Exercise can help support fat loss by increasing the number of calories you burn during the day. Different types of training can have different effects on fat loss, with some being more effective than others. In general, aerobic exercises, such as walking, running, swimming, or cycling, can be effective at burning fat. Anyhow, strength training is also important as in helps in increasing muscle mass which leads to a metabolism boost.
Hormones play a significant role in the body’s ability to lose fat. Certain hormones, like insulin and leptin, can affect fat storage and metabolism. When these hormones are not balanced it can make it more difficult to lose body fat. On the other hand, Cortisol, which is a stress hormone, can also have an impact on how your body burns fat, as high levels of this hormone can lead to increased appetite and fat storage.
I can easily tell more than 50% of clients who start my coaching and feel stuck in their journey have high levels of cortisol. When we manage to lower their stress and control their cortisol levels suddenly they start to lose fat again and achieve their desired transformation.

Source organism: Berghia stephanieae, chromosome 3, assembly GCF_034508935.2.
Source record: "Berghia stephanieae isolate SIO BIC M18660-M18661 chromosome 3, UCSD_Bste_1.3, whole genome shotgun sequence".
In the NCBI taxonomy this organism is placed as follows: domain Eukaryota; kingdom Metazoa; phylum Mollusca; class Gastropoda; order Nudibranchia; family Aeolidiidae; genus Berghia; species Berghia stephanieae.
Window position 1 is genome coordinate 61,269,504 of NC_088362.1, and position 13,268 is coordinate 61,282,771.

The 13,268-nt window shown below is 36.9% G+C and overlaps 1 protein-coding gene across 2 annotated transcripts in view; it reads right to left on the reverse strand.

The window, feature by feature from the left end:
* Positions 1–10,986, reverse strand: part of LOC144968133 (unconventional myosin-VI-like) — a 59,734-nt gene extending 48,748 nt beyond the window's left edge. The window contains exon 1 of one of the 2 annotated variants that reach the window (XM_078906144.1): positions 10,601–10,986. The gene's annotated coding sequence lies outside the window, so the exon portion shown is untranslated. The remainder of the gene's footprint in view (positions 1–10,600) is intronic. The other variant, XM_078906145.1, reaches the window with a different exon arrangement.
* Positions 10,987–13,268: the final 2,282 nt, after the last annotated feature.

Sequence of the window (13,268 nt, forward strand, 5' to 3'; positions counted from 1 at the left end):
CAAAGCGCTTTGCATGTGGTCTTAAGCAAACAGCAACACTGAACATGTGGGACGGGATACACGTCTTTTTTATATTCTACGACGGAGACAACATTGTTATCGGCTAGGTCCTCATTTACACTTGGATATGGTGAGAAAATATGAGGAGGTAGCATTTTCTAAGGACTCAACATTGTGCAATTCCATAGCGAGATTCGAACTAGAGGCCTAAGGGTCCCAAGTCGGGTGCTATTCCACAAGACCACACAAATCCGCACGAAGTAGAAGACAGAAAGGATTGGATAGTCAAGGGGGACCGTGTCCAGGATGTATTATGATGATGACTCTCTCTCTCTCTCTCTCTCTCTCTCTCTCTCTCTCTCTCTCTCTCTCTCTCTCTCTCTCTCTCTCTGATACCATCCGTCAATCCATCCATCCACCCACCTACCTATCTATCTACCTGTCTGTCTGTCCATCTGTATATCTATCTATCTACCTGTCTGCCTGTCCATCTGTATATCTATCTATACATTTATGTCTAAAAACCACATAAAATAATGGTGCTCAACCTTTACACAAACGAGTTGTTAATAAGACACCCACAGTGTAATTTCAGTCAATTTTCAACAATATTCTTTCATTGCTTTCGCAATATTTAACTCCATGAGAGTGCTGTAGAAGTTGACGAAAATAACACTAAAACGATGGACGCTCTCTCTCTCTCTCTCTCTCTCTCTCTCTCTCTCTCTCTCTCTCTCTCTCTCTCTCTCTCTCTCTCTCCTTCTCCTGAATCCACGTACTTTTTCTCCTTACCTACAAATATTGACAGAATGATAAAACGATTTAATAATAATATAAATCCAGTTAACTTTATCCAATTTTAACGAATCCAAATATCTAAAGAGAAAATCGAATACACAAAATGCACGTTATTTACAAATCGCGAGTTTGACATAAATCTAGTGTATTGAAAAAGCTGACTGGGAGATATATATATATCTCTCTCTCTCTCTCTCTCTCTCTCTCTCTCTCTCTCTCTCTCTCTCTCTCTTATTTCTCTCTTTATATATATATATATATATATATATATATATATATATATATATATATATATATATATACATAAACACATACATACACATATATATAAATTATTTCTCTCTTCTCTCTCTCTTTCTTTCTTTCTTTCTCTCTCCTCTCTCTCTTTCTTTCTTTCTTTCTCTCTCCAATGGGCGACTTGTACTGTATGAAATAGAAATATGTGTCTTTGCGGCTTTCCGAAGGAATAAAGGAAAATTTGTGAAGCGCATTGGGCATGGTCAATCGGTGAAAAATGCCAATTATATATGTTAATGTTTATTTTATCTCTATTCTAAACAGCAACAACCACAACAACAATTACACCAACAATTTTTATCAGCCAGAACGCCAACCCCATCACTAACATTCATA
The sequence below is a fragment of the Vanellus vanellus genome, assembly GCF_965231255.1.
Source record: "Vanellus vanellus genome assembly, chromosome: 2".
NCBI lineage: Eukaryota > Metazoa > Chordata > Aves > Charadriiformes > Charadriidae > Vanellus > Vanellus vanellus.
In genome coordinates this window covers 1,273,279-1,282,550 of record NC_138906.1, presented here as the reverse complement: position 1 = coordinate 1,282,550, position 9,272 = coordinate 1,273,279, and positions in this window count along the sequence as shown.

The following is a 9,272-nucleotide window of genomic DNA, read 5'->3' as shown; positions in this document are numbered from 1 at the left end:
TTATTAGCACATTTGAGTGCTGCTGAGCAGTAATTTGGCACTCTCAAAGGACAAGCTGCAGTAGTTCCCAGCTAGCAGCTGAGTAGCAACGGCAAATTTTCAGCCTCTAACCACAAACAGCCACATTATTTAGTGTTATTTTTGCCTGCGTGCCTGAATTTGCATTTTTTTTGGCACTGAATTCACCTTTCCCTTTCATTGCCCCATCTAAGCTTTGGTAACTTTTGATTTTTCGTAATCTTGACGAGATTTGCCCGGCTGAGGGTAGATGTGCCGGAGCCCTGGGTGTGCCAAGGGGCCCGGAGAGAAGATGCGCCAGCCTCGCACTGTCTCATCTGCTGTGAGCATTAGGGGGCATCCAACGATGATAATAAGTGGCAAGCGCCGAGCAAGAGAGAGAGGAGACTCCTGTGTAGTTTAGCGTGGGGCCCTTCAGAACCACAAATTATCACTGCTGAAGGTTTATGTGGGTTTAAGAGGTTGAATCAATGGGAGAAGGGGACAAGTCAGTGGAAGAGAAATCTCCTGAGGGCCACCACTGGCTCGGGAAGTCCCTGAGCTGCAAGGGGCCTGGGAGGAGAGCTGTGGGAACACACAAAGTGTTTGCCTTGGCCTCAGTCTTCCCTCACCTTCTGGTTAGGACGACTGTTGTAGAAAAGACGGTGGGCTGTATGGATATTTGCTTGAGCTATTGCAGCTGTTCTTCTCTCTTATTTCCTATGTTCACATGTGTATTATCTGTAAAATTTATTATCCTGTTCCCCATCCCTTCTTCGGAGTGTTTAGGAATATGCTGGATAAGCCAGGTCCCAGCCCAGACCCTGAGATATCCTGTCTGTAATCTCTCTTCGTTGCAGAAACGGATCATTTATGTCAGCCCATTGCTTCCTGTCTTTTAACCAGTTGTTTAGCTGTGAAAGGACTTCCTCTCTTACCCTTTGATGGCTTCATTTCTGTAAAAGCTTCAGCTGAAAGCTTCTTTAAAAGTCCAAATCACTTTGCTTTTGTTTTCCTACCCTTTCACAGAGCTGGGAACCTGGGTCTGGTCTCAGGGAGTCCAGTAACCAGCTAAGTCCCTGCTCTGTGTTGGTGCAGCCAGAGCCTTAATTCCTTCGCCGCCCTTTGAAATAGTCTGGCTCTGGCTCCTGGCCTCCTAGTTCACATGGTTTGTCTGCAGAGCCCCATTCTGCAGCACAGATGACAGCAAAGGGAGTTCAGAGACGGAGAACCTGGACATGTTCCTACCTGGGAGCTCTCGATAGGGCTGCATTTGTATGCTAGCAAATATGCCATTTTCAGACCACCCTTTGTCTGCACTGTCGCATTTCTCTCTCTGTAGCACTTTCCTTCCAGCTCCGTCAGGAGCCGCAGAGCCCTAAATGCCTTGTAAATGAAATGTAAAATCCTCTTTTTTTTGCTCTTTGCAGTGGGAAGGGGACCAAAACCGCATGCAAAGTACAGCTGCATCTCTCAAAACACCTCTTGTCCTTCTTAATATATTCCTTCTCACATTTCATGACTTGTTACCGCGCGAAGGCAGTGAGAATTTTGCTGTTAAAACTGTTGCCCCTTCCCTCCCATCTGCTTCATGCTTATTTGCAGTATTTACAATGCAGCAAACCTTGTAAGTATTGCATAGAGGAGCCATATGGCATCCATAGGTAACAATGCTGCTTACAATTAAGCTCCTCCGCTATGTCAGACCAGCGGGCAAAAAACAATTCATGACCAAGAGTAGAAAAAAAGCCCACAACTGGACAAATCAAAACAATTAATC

Genetics can also play a role in your ability to lose fat. Some people may have a genetic predisposition to carrying more body fat or losing fat more slowly than others. However, genetics is only one factor, and it’s important to remember that lifestyle choices, such as diet and exercise, still have a significant impact on how your body burns fat.
The role of metabolism in fat loss: